By Olivia B. Waxman
December 7, 2016

Every year since Charles Lindbergh landed on the cover of TIME as 1927’s Man of the Year, the magazine’s editors have named a Person of the Year, that individual—or idea, or group—who has most influenced the year’s news, for better or worse.

Ten years ago, however, TIME chose not to put a famous person on the cover of the annual Person of the Year issue. Instead, they placed an order for 6,965,000 pieces of reflective material so that youyes, you!— could be on the cover.

As then-Managing Editor Richard Stengel explained, the choice (and the attendant cover design) was a result of the recognition that, largely thanks to the power of the Internet, individuals were wielding power in new and dramatic ways:

So it should have been no surprise that you—TIME’s readers—took the chance to respond to the choice.

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In letters to the editor, many readers expressed the idea that the choice was a “well-deserved recognition” for Internet users. But many others thought the selection was a cop-out. An Austin, Texas, reader’s reaction to seeing “You” on the cover was “Ewww. It’s sad that a once important cultural touchstone has devolved into the equivalent of everyone-gets-a-trophy day at summer camp.” A Manhattan Beach, Calif., reader argued that the choice “completely missed the real power of the Internet,” suggesting a better pick to reflect the power of the Internet would have been Craigslist founder Craig Newmark for creating a website that caters to “the real stuff of daily life.”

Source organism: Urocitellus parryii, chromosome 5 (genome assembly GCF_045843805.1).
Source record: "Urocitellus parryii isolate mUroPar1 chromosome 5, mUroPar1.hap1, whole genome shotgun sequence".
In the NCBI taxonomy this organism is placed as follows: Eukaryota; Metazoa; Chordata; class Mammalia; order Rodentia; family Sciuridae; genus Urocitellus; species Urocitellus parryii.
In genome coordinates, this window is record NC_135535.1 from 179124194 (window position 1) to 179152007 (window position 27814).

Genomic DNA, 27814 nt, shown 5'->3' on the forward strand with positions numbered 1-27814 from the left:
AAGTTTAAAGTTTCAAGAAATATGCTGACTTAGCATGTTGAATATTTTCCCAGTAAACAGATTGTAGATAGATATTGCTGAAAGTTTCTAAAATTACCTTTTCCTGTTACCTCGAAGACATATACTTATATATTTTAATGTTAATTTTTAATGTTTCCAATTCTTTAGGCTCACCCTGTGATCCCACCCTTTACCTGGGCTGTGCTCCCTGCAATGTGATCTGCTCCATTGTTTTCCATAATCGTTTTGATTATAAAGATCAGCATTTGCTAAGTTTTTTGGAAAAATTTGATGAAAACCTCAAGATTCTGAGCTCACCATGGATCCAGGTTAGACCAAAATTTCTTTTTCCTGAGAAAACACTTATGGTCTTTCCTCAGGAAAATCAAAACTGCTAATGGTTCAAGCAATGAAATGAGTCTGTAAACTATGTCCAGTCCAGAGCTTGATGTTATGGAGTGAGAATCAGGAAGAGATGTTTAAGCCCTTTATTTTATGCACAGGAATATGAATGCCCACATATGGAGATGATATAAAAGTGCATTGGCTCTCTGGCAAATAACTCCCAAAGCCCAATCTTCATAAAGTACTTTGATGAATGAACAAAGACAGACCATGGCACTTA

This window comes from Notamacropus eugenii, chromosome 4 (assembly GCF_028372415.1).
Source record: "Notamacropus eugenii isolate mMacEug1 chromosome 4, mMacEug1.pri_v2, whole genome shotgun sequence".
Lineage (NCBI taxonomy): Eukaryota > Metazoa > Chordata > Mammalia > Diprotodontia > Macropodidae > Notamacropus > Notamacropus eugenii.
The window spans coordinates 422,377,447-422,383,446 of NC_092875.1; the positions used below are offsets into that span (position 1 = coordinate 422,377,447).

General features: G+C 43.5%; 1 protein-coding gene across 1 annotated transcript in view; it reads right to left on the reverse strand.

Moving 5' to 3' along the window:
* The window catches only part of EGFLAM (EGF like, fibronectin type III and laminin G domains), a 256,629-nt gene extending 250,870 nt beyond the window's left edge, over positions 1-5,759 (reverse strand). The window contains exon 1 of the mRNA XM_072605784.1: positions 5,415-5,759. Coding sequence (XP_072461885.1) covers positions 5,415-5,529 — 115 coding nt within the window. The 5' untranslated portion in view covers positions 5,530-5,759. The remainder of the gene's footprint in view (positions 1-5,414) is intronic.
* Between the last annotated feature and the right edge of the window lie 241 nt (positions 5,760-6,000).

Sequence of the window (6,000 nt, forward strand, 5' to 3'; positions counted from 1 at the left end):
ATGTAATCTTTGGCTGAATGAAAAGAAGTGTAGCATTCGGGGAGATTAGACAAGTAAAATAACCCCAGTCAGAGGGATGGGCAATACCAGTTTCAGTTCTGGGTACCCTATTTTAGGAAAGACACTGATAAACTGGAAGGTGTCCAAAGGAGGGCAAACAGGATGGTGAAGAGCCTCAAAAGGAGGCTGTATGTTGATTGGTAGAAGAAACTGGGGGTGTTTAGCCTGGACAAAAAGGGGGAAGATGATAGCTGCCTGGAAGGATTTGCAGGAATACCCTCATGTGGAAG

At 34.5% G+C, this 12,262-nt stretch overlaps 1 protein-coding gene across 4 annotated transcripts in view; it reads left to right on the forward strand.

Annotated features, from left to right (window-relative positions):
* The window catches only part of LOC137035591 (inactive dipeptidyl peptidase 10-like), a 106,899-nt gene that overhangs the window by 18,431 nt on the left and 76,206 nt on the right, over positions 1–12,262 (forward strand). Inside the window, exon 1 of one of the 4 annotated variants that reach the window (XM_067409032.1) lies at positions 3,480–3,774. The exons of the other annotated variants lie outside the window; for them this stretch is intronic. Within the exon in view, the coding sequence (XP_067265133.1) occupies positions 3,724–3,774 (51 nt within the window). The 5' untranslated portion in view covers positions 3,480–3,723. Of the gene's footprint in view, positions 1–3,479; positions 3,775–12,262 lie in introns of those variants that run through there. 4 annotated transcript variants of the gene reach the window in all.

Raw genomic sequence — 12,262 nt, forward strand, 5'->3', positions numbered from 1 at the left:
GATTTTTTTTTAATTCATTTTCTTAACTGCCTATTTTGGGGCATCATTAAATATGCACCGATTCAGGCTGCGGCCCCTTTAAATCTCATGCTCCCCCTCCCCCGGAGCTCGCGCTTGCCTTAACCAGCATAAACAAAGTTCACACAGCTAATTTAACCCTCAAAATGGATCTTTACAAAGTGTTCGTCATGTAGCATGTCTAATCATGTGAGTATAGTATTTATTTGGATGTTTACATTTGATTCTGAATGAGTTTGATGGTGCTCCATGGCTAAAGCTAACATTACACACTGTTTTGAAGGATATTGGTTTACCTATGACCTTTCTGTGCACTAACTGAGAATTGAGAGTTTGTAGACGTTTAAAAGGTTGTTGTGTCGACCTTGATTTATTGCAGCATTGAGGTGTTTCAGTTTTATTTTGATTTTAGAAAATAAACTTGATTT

The cover has endured as a joke—for example, one Reddit user wondered aloud whether it was worth mentioning in a cover letter—but the logic behind the choice has more than endured. People who share images, videos, ideas and even fake news have been driving the news cycle in innovative ways for the past 10 years and will likely continue to do so for years to come.

In other words, you have taken to heart the ideas expressed by one Stamford, Conn., reader all the way back in 2006:

Write to Olivia B. Waxman at olivia.waxman@time.com.

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